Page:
For those who are not as keen on sweet fruit juices, carrot juice is also a great choice for constipation. It is high in insoluble fiber that can aid in relieving constipation by moving food along the digestive tract. Add a glass of carrot juice to your daily menu to increase your fiber consumption.
How Much Juice to Drink for Constipation
When it comes to the amount of juice with high fiber to consume for relieving constipation, it is best to stick with just a four-ounce serving each day.
While just half a cup of juice does not seem like much, this amount counts as a serving of fruits or vegetables to get closer to the 5-a-day recommendation.
Additionally, many juices are high in added sugar, so it is best not to overdo it. Try to stick with 100% fruit and vegetable juices instead of those that are sweetened. If you make your own juice at home, avoid adding any sugar, honey, or other types of sweeteners to your juice.
To further aid in constipation, orange juice, apple juice, prune juice, and other sources of fiber should be paired with lots of water throughout the day since adequate fluids can also help with constipation.
Juice can also provide great sources of essential vitamins and minerals to help your body function at its best. There are also other healthful foods and beverages, such as kombucha, you could include in your diet to help with constipation.
Adding more physical activity and movement throughout your day can also help speed digestion and reduce symptoms of constipation. 
Juices vs. Whole Fruits: What’s Better for Constipation
Have you wondered if juice is a healthy alternative to whole fruits and veggies, especially when it comes to constipation?
The main difference between juices and whole fruits and veggies is that many juices have the pulp, and therefore the fiber, removed. For this reason, it is best to consume whole fruits and vegetables with the skin when possible for a fiber-rich diet.
If you choose a juice, stick with the ones that still include the pulp and don’t contain added sugars.
Additionally, a fruit and vegetable smoothie is a great alternative to juice because a smoothie does not have any of the pulp or fibrous materials removed. Therefore, a smoothie can be a great way to include fruits and vegetables into your diet in a tasty and convenient way.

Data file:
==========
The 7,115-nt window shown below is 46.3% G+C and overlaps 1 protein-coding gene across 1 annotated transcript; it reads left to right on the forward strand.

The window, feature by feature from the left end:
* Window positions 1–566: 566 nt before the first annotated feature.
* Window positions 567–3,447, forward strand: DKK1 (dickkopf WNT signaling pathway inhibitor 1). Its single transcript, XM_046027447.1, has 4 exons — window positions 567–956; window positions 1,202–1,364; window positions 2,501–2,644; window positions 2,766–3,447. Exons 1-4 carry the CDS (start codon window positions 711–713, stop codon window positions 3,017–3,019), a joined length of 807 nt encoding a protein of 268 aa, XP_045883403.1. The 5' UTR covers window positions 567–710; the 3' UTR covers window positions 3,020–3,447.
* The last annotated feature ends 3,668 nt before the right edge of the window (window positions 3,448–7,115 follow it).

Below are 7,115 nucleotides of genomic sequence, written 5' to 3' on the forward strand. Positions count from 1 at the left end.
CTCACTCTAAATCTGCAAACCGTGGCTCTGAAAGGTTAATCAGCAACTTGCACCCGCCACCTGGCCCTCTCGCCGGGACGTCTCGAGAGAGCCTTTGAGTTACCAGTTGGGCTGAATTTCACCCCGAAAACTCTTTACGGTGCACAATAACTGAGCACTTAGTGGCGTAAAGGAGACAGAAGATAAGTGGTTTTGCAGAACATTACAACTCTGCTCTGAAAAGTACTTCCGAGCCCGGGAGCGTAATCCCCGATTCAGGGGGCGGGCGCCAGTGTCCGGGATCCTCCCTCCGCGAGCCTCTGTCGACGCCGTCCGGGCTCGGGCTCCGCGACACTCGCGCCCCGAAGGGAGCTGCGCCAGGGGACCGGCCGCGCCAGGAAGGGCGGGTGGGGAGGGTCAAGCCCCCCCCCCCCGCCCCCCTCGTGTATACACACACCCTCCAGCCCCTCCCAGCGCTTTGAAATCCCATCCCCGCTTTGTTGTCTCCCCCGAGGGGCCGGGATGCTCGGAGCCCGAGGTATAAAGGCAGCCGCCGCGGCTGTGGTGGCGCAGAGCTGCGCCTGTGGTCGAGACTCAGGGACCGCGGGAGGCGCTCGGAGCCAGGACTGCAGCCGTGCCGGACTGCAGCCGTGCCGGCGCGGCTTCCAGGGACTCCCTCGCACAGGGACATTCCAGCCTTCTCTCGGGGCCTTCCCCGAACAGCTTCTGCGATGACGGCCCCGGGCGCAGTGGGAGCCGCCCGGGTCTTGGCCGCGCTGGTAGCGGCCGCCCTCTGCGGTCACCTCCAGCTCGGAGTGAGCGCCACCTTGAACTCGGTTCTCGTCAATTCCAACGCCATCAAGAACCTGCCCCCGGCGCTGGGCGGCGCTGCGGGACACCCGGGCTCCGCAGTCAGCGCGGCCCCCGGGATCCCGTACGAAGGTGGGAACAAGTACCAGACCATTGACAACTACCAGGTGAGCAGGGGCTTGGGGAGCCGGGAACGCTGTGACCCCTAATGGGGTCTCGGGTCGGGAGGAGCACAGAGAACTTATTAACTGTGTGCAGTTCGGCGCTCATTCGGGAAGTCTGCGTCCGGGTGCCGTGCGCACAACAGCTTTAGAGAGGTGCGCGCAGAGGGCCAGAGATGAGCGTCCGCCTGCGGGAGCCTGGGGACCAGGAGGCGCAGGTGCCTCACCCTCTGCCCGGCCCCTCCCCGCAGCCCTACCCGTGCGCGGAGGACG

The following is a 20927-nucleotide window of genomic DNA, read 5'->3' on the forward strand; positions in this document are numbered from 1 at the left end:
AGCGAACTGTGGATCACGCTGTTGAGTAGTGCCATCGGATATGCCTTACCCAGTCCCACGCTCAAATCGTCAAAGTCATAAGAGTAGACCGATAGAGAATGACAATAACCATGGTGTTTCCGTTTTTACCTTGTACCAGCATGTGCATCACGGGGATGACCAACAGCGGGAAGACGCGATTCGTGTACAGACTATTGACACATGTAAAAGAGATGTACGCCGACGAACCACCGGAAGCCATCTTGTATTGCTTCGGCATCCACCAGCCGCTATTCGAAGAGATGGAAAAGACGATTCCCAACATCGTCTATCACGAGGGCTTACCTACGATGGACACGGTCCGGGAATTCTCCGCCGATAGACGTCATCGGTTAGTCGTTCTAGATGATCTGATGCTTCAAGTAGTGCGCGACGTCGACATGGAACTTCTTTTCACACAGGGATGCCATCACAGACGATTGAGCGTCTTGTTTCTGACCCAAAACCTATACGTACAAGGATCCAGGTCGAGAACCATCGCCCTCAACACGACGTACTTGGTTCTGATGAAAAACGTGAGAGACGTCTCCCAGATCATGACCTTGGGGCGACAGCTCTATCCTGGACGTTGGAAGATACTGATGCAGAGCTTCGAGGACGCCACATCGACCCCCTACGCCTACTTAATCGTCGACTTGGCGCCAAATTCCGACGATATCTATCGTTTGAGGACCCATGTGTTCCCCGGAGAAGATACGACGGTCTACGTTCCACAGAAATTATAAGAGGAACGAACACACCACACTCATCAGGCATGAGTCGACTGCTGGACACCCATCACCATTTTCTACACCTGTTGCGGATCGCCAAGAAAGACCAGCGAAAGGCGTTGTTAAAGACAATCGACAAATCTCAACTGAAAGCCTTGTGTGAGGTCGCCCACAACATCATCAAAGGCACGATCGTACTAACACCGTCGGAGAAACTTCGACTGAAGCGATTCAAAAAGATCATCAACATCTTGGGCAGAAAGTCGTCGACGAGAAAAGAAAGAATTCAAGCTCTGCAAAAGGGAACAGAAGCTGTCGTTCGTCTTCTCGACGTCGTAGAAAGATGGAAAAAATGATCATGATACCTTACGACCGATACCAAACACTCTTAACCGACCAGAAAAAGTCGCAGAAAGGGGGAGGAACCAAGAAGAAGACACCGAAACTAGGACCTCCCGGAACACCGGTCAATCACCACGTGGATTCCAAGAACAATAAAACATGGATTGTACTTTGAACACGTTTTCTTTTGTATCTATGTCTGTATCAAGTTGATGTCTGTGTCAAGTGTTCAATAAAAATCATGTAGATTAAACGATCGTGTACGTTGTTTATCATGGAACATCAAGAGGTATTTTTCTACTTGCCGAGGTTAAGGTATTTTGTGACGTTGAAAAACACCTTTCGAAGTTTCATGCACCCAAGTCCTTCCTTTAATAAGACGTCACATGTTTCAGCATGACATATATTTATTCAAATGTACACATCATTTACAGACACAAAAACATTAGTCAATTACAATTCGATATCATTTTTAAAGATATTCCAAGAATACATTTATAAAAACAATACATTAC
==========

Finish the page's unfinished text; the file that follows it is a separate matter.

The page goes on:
Juices are Not a Treatment for Chronic Constipation
Note that consuming juice is not a treatment for chronic constipation.
If you are experiencing constipation longer than three weeks or have three or fewer bowel movements per week for more than a month, speak with your primary care physician to determine if there is an underlying cause.
Your physician can also provide guidance on how to relieve your constipation.
A registered dietitian nutritionist is another great professional to speak with to determine if there are any other dietary changes that you could incorporate into your lifestyle to help with your constipation.
Let’s summarize some key takeaways from this article.
- Fiber is important for promoting regularity and healthy bowel movements and stool.
- There are two main types of fiber – soluble and insoluble. Soluble fiber can be dissolved in water and forms a gel, which can soften stool. Insoluble fiber cannot be dissolved in water and helps to move substances through the gastrointestinal tract.
- Sorbitol and pectin are compounds found in many fruits and vegetables that can relieve constipation.
- Some specific juices that may aid in constipation relief are prune, orange, apple, and pear juice. If you’re looking for a vegetable juice option, carrot juice is the best choice.
- Stick with a 4-ounce serving of 100% fruit and vegetable juice with the pulp each day. The rest of your fruits and vegetables should be from whole sources.
- A fruit and vegetable smoothie is a great alternative to juice because a smoothie does not have the pulp removed.
- If you are experiencing chronic constipation, make sure you speak with your primary physician for guidance.
Speaking with a registered dietitian nutritionist can give you insight into changes you can make in your diet, whether you are looking to improve constipation, lose weight, and more. Also, try Omo, an all-in-one weight-loss app that helps you track your calories and nutrients, builds personal weight-loss workouts, and helps you reach your weight goals.